Twenty-four zinc transporter genes control zinc homeostasis in mammals, and mutations in many of these genes have been shown to profoundly affect growth and differentiation in mouse models and in lower eukaryotes. Our understanding of the genetics of zinc transporters in human growth is a rapidly expanding field. Herein we present a brief overview of our current understanding of mechanisms of zinc homeostasis and the functions of zinc in growth followed by a discussion of three zinc transporters which have recently been shown to play important roles in human health. The pseudoautosomal dominant disease acrodermatitis enteropathica is caused by the loss of function of one or both Zip4 (Slc39a4) alleles which leads to diminished uptake of dietary zinc, increased sensitivity to zinc deficiency, and severe growth retardation unless treated by the continual administration of exogenous zinc. Spondylocheiro dysplastic form of Ehlers-Danlos syndrome is an autosomal recessive disease caused by homozygous loss-of-function mutations in the Zip13 (Slc39a13) gene. This leads to altered intracellular zinc distribution, impaired development, and diminished collagen crosslinking by osteoblasts, chondrocytes, odontoblasts, and dermal fibroblasts which results in growth retardation and stunting, among a plethora of other symptoms. This disease cannot be ameliorated by the lifelong administration of exogenous zinc. Transient neonatal zinc deficiency is a very rare autosomal dominant disease that can be caused by a mutation in one ZnT2 (Slc30a2) allele. This mutation leads to diminished zinc content in breast milk during the period soon after birth which causes transient growth retardation and dermatitis in the nursing child. This disorder can be ameliorated by the administration of exogenous zinc to the baby until weaning. Zinc transporter knockout mouse models suggest that in the future other members of the Zip and ZnT gene families will be found to play important roles in human growth.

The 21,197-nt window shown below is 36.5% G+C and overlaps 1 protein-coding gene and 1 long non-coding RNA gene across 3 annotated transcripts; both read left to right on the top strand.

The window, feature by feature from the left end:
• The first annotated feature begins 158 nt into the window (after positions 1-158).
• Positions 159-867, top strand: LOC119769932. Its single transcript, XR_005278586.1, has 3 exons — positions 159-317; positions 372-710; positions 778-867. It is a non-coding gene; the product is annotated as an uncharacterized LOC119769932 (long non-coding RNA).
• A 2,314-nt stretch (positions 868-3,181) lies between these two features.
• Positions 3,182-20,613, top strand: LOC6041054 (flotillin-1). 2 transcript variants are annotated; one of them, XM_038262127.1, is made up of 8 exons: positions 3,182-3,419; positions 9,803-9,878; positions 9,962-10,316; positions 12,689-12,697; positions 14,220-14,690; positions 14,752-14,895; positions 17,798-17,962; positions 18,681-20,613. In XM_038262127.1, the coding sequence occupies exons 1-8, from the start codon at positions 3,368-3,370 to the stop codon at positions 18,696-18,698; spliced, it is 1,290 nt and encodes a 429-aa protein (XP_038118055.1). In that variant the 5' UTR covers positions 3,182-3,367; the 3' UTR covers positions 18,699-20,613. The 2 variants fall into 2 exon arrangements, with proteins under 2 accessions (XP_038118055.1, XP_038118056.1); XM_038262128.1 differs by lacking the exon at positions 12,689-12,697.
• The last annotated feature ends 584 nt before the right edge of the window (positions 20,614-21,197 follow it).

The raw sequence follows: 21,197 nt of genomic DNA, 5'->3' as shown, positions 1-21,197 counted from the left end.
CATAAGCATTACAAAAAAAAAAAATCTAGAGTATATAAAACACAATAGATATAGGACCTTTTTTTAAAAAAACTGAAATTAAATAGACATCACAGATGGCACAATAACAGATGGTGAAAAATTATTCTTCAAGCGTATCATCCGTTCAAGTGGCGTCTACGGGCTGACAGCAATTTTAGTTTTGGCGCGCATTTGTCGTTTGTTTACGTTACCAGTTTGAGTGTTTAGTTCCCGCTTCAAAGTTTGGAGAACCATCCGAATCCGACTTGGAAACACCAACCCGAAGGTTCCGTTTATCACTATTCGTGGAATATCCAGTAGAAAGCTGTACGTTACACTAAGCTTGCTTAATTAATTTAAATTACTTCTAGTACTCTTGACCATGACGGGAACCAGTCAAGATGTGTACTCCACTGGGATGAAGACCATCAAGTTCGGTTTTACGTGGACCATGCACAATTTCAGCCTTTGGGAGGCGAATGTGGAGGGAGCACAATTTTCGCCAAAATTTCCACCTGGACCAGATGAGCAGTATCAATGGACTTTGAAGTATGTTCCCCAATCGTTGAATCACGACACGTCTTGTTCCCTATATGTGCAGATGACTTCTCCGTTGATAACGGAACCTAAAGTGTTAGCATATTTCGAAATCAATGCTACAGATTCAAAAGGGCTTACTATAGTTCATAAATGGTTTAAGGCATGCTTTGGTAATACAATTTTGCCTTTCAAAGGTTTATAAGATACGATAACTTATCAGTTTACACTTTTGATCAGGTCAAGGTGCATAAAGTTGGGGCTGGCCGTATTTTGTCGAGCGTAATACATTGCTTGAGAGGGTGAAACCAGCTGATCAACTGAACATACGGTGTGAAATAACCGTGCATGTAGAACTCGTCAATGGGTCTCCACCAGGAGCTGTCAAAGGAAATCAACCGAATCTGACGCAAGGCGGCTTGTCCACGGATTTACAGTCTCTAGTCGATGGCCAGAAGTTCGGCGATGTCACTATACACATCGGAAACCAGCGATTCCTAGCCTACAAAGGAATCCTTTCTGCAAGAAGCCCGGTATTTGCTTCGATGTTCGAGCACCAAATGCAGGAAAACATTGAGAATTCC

|Original language||English (US)|
|Title of host publication||Handbook of Growth and Growth Monitoring in Health and Disease|
|Publisher||Springer New York|
|Number of pages||18|
|State||Published - Jan 1 2012|
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